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Review: The Girl Below by Bianca Zander

The Girl Below
by Bianca Zander


After spending the last ten years in New Zealand in self-imposed exile, Suki Piper decides to return to London, where she lived until the death of her mother. But when she arrives in England, Suki realizes that the world didn't stop when she left, and there's no one waiting for her here. Old friends are distant. The building she grew up in is leased to other tenants. Suki is so desperate for a connection that she latches on to Peggy, a woman who lived in her old apartment building. Peggy's daughter used to babysit Suki, and as the months pass she takes Suki under her wing, hoping that the younger woman will be able to connect with her hostile teenage son. Suki, during her time in London, has begun to suffer flashbacks, triggered by childhood memories. Is she slipping back into the past or merely hallucinating? The only thing that Suki can be certain of is that her memories are slippery, tricky things that change form the more she examines them.

Suki is an unreliable narrator. The more we learn about her, the clearer it becomes that she's unable or unwilling to cope with her past. She's spent the past ten years fleeing it, whether by creating physical distance by moving to New Zealand or trying to escape it in a fog of drugs. Worse than being untrustworthy is the fact that Suki is an unpleasant person to read about. She arrives in London expecting to be taken care of – and proceeds to crash on an old friend's couch for months. She doesn't find a job, and even though she has a long list of reasons why she hasn't yet landed one it all boils down to the fact that she doesn't seem to be trying all that hard. What really annoyed me, though, was she expected that childhood friends that she hadn't spoken to in ten years would be just as eager to be BFFs again – and when one of them dares to point out that Suki is self-obsessed and unpleasant to be around because she only cares about herself – well, Suki blows it off. Her friend, of course, is dead on – and it is rather unpleasant to read a novel about a young woman who just whines and complains and avoids addressing her problems. Maybe it'd be different if there was some humor here, but the novel aims for a gothic, moody atmosphere. It winds up being rather mopey, all in all.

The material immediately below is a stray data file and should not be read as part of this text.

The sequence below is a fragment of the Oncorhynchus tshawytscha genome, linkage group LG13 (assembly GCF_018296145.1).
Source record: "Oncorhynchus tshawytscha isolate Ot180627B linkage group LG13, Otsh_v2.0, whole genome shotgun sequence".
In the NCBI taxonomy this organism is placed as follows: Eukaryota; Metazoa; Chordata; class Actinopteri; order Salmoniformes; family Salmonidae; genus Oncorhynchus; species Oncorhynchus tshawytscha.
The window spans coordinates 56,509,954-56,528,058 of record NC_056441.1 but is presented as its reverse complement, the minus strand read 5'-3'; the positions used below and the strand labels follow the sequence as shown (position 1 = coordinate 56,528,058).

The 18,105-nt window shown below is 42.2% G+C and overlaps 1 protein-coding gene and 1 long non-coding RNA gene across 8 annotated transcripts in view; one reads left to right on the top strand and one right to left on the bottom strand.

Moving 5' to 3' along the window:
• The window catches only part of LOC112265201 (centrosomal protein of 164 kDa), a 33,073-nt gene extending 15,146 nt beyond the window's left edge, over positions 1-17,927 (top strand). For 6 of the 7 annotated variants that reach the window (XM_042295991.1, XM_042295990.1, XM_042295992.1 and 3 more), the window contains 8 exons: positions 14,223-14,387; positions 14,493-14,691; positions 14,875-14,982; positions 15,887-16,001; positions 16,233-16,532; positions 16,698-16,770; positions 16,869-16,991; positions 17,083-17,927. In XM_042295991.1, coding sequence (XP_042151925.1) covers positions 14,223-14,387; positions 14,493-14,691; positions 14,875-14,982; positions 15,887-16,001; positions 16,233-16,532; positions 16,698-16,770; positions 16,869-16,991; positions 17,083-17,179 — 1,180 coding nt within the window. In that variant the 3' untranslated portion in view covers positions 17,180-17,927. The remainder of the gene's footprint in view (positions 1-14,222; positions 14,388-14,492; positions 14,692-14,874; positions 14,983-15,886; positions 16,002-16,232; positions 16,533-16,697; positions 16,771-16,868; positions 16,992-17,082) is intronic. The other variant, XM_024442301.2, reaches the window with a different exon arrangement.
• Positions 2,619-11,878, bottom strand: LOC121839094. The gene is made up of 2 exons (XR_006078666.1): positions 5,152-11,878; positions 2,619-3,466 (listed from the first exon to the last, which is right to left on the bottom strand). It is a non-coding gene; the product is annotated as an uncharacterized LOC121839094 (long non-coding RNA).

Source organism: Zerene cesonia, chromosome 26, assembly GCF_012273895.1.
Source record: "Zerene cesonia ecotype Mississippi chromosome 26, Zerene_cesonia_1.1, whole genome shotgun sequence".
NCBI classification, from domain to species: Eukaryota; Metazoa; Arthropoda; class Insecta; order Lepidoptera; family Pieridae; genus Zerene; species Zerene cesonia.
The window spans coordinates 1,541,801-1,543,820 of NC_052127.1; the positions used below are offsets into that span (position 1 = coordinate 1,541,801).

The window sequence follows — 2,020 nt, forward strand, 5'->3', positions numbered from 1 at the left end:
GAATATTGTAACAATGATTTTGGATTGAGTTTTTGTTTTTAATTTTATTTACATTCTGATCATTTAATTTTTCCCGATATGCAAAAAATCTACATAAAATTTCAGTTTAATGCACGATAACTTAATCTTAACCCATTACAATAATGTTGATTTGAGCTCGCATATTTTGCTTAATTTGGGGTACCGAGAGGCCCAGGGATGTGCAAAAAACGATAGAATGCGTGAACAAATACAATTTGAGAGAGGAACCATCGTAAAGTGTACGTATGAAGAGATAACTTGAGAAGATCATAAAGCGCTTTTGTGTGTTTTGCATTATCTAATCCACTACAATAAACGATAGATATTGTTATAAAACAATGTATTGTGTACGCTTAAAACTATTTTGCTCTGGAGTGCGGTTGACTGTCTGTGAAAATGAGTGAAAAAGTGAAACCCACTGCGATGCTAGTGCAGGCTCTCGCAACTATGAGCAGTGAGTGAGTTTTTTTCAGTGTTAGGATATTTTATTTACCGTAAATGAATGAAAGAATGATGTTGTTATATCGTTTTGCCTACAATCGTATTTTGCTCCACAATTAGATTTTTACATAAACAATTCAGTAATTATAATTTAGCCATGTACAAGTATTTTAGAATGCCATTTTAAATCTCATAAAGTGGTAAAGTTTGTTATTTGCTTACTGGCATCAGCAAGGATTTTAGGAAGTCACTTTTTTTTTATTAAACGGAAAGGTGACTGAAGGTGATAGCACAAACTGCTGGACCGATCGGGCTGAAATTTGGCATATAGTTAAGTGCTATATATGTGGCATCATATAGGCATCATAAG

Throughout the book there are hints at something supernatural interfering with Suki's childhood, or her memories – it's all very vague, and it isn't ever fully explained. The ending is thoroughly unsatisfying for two main reasons: one, the supernatural element is never explained (and it's never confirmed whether it was “real” or just a figment of Suki's disturbed brain) and two, we are introduced to lots of interesting secondary characters, and Suki's just too inwardly focused to let the reader know whether their problems are resolved, too. Heck, Suki barely notices other people's issues, and it's a pity, because her former babysitter's family is far more intriguing than Suki's attention-seeking, self-obsessed mind.

2 out of 5 stars


To read more about The Girl Below, buy it or add it to your wishlist click here.




Peeking into the archives...today in:
2012: Memoirs of an Imaginary Friend by Matthew Dicks
2011: Photos: 20 Celebrites with Stunning Home Libraries
2010: News: Press “Pause” on the Piranha
2009: Giveaway #9: Three Chinese Stories WINNER!
2008: Women of the Bible: Abigail's Story by Ann Burton

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